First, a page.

|Issue:||North America 2013|
|Topic:||BYOD and the breakdown of the castle walls: An IT allegory|
Prayson Pate is the Chief Technologist at Overture Networks, which he co-founded; he brings more than 24 years of experience developing software and hardware for networking products to the company. Mr Pate began his career at FiberLAN, moved to Bell Northern Research (Nortel) and then joined Larscom where he served as Director of Engineering. Mr Pate is active in standards bodies such as the MEF and IETF, and he was chosen to be the co-editor of the pseudowire emulation edge-to-edge (PWE3) requirements and architecture documents (RFCs 3916 and 3985).
Prayson Pate holds a BS in electrical engineering and computer science from Duke University and an MS in electrical and computer engineering from North Carolina State University. He holds nine patents.
BYOD (bring your own device) has been jokingly referred to as “Bring Your Own Disaster”. This allegory – not a form commonly used nowadays, good-humouredly points out some typical corporate reactions to the BYOD phenomenon and its gradual adoption. There are problems, but with careful planning, attention to security, and training, the problems are controllable. In the end, like it or not, the case is compelling, BYOD risks are manageable and the benefits soon become obvious to organisations and users alike.
Recently I was on a late flight returning home from a business trip. I struck up a conversation with my seat mate, who was complaining about his new phone. Our conversation turned to electronic devices, trends in computing and corporate policies. I joked that I had heard BYOD (Bring Your Own Device) referred to as ‘Bring Your Own Disaster’. He suddenly got a serious look and related the following strange tale …
BYOD: Bring Your Own Device
VDI: Virtual Desktop Infrastructure
ITopia: The tightly-controlled corporate environment of yore.
Count of Internal Order: CIO (Chief Information Officer)
Cloudistan: The Cloud
Shrines: Desktop/Laptop PCs
Baron Yar of Doume: BYOD
The Baron’s servants: Phones, Tablets, Notebooks, etc.
A Closed Kingdom
Once there was a misty land called ITopia. In that land the people were content, but it was largely due to the great wall built around the kingdom. The wall was so high and so thick none could pass. The wall kept out strangers, so the people were safe. However, the lack of trade and communication meant their lives were dull, and not much happened.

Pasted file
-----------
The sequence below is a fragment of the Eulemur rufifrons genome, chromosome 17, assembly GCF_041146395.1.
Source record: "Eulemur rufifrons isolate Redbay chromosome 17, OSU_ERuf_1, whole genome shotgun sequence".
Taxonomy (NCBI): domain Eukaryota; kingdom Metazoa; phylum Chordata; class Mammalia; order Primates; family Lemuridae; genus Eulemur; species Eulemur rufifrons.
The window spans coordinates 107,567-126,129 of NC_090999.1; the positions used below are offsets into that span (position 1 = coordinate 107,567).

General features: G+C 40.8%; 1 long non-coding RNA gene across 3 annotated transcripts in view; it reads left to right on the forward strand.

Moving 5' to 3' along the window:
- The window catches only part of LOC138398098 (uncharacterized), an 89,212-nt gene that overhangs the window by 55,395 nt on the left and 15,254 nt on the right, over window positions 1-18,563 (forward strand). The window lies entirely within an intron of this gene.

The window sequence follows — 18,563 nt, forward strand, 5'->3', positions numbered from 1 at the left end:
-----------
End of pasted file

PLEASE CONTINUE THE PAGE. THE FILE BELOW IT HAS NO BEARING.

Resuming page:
The great wall was pierced by a giant portal with thick doors and protecting turrets. It was the tradition in ITopia that the gateway to the kingdom was opened but once a year. During this annual opening, strangers were allowed to visit. Merchants and peddlers came from far and wide to display their wares. Tasty new foods and exotic clothes dazzled the senses of the citizens. However, none could be purchased until they were inspected and approved by the Count of Internal Order. Many items he deemed to be too exotic or too dangerous, and those he spurned. However, there were always a few he found acceptable. These new treasures were allowed to be purchased by the citizens of ITopia. These annual bazaars were eagerly anticipated, and the new wares were treasured by the buyers.
The Peddler from Cloudistan
Thus it was for many years, until one year an odd little wanderer came to ITopia. The Count said “Peddler, your clothes and speech are very strange to mine eyes and ears. From whence do you hail?”
“I have travelled here from the misty land of Cloudistan,” replied the Peddler. “In that distant and happy land we have many wondrous clothes, buildings, food and services. They change daily, and even the poorest are able to buy what they want. I have come to see if your Excellency will deign to approve my offerings.”
The Count was intrigued by the Peddler’s story, but troubled by the strangeness of the Peddler and his exotic cart. In the end, he sent the Peddler home and refused access to his goods.
Undaunted, the Peddler came back the next year, with the same result. However, at the third visit of the Peddler the citizens beseeched the Count to allow entry to the wondrous treasures of Cloudistan. The Count’s heart was softened by the pleas of his people, and the Peddler was able to sell his entire wagon load. However, there were two conditions of his sale. First, the people had to acquire, maintain and use elaborate shrines to access the Peddler’s goods. The second requirement was that the walls of the castle had to be pierced with windows to allow the shrines to operate.
The people of ITopia soon grew accustomed to the new goods, strange as they were. Even stranger were the parting words of the Peddler. When the Count asked if he would return the next year with more treasures, the Peddler laughed. “That won’t be necessary. Now that you have tasted of the wares of Cloudistan, you may summon up more simply by asking your shrines. Place your payment under your doormat, and it will be collected.”